Not Your Typical Mom
I’m not exactly your typical mom. Of course, I’m not completely sure what that even means, but if sitcoms, social media, and the moms at the school pick-up line are any indication, I’m a bit different.
I don’t do play dates. So not happening. It’s only in the past year I started letting Aidan’s friends come over during daylight hours for something other than a sleepover. Why? Because they only need me to throw juice boxes and crackers at them – or better yet, order a pizza and stand back while they devour it. Otherwise, I can leave them alone to watch TV or play on a tablet – or whatever it is little boys do when they get together. Not sure what it is, but it’s usually loud.
I’m not planning the big elaborate birthday party. Call me a cranky-pants, but the small quiet family gatherings were good enough for me growing up, and they’re fine for my boys. I’m not renting space in a skating rink, Chuck E. Cheese, or wherever else birthday parties are held.
I’m not sending my kids to birthday parties. Okay, if someone is their absolute best friend, then they can go. But so far, that hasn’t happened. I can barely afford to keep my kids clothed, fed, and filled with Google play cards. Buying a random child a birthday present isn’t going to happen any time soon.
I’m not doing the soccer/football/baseball mom thing. My boys aren’t interested in sports, and I thank the universe every day for that. If they were truly interested, I’d find a way to sign them up. (That crap is expensive, y’all. I don’t know how some of you do it.) But even then, I won’t be carting kids around, ordering trophies, or slicing oranges. On the other hand, I will hoot and holler whenever my child is up at bat, kicks a ball, or runs in the right direction. But, like I said, praise Jesus in heaven above (among other deities), they aren’t interested.
I’m not carrying their backpack for them when they’re capable of doing it themselves. What are we doing, y’all? I see you in the pick up line at school and walking through the parking lot. You’re carrying your fifth grader’s backpack. Why??
I caught myself being the family pack mule a few years ago, soon after the split with their father. They used to scamper out of the car without a care in the world, and I carried backpacks, lunch boxes, blankets, my purse, groceries, and cups, so many cups. Hell no. I stopped that shit quick. Now, we all carry our fair share.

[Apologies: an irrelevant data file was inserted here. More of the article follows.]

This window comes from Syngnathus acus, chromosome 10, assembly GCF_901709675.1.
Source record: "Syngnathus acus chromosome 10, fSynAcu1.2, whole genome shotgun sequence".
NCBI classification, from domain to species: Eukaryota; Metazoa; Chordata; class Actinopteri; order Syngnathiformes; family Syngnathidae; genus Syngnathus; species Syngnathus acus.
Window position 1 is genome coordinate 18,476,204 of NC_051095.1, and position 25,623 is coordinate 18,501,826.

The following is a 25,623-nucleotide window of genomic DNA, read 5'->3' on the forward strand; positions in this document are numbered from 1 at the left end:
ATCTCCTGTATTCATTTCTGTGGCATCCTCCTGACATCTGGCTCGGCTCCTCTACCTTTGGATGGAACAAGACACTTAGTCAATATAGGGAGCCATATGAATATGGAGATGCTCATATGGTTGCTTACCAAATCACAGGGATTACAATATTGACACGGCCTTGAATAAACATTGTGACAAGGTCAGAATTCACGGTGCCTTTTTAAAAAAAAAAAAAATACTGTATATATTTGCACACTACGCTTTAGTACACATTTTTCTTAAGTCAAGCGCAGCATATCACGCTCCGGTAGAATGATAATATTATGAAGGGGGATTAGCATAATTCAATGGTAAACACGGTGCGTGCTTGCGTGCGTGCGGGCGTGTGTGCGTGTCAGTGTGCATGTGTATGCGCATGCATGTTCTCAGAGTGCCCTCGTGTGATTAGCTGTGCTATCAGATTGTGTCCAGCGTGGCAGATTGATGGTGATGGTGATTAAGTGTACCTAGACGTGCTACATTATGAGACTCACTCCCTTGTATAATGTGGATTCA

I’m not fighting over food. Both boys have to try a food at least once before they claim not to like it. But after that, I’m not fighting. Oh, don’t be mistaken, I’m not cooking separate meals, either. This ain’t a Waffle House, and I ain’t a short order cook.
I don’t make stuff, paint or color, play in the rain, or run around the playground. It’s just not happening. The birthday cake is store bought. The crayons are in a box waiting for them to help themselves. By the time we get to the park, I’m tired. And no one is tracking mud in on the floor that I finally got juice, Cheez-Its, and dried milk off of, so that rain thing is so out.
I’m not compromising on bedtime during the school year. Both boys are in bed by 8pm unless it’s the weekend or a special occasion or weird shit happened and we got home late. Their bedtime is sacred. Why? Because tired children are cranky children, and I’m not puttin’ up with crankiness if I don’t have to.
I probably sound like a real fun gal, huh? Never be mistaken – I love my children with all the fierceness I possess. I will kill and die for them.
Okay, so here’s what I will do.
- I will fight like the Mama Bear I am if someone messes with one of my babies.
- I will help them navigate the perils of bullies and teachers who aren’t paying close enough attention.
- I will let them face the consequences of their actions – in school and in life. But let some authority figure (teacher, coach, whatever) take it too far, and that whole Mama Bear thing gets real – and quick.
- I will let them watch YouTube, play Minecraft, and watch tons of TV. If they’ve been away from home all day, they deserve to unwind from their daily stressors as much as I do. Pardon me, I’ve got a Diamond Dash game to play on my phone.
- I will go through the drive-thru of McDonald’s for the crappy hamburger and fries. I will let them drink sodas and eat ice cream. I think dessert is as important as dinner (but only if they eat their dinner).
- We will read together any time they want to, and I will take them to the library as often as possible.
- I’m showing up for all awards assemblies, Honor Roll ceremonies, and anything else that celebrates their genuine, actual, real-life achievements. And I’m definitely hooting and hollering when I hear their name.
Every once in a while Mom Guilt creeps in over what I could be doing but don’t but it never sticks around for long. I have happy, healthy boys who know how to say “Thank you” and “Yes, ma’am/Sir.” Clearly something is working.
I’m not the most sentimental person in the world, but even I cry when I think about my babies growing up. Yep, I totally cried the night Sean “graduated” from pre-school. Sobbed…like a baby. But when I feel sad and want another, I hear someone fart and then giggle or remember sleepless nights and runny poop, and I think, “Nope, I’m good.”
I don’t know what a “typical” mom looks like, and I really don’t care. No matter how we parent our children, only one thing really matters – healthy, happy children who aren’t completely self-absorbed.